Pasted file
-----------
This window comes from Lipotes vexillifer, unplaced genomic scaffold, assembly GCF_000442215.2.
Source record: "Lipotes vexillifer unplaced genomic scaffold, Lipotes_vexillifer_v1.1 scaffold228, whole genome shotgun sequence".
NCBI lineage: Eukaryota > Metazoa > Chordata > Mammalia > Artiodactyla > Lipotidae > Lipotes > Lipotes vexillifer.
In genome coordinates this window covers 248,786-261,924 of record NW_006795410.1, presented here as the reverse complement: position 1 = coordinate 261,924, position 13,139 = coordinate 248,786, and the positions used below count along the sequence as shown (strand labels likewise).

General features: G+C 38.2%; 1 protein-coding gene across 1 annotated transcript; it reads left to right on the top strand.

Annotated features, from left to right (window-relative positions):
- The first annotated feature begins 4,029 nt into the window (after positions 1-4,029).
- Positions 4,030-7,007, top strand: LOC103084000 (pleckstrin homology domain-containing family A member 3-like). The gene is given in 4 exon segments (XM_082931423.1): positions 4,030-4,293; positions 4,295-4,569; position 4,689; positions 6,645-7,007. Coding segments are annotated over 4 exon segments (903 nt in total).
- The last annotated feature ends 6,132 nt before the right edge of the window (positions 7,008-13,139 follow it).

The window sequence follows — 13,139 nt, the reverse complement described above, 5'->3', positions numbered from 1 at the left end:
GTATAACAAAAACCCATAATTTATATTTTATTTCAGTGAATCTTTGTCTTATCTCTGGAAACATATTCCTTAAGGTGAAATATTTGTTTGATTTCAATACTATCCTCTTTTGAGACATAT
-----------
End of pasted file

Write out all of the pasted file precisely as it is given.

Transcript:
This window comes from Lipotes vexillifer, unplaced genomic scaffold, assembly GCF_000442215.2.
Source record: "Lipotes vexillifer unplaced genomic scaffold, Lipotes_vexillifer_v1.1 scaffold228, whole genome shotgun sequence".
NCBI lineage: Eukaryota > Metazoa > Chordata > Mammalia > Artiodactyla > Lipotidae > Lipotes > Lipotes vexillifer.
In genome coordinates this window covers 248,786-261,924 of record NW_006795410.1, presented here as the reverse complement: position 1 = coordinate 261,924, position 13,139 = coordinate 248,786, and the positions used below count along the sequence as shown (strand labels likewise).

General features: G+C 38.2%; 1 protein-coding gene across 1 annotated transcript; it reads left to right on the top strand.

Annotated features, from left to right (window-relative positions):
- The first annotated feature begins 4,029 nt into the window (after positions 1-4,029).
- Positions 4,030-7,007, top strand: LOC103084000 (pleckstrin homology domain-containing family A member 3-like). The gene is given in 4 exon segments (XM_082931423.1): positions 4,030-4,293; positions 4,295-4,569; position 4,689; positions 6,645-7,007. Coding segments are annotated over 4 exon segments (903 nt in total).
- The last annotated feature ends 6,132 nt before the right edge of the window (positions 7,008-13,139 follow it).

The window sequence follows — 13,139 nt, the reverse complement described above, 5'->3', positions numbered from 1 at the left end:
GTATAACAAAAACCCATAATTTATATTTTATTTCAGTGAATCTTTGTCTTATCTCTGGAAACATATTCCTTAAGGTGAAATATTTGTTTGATTTCAATACTATCCTCTTTTGAGACATAT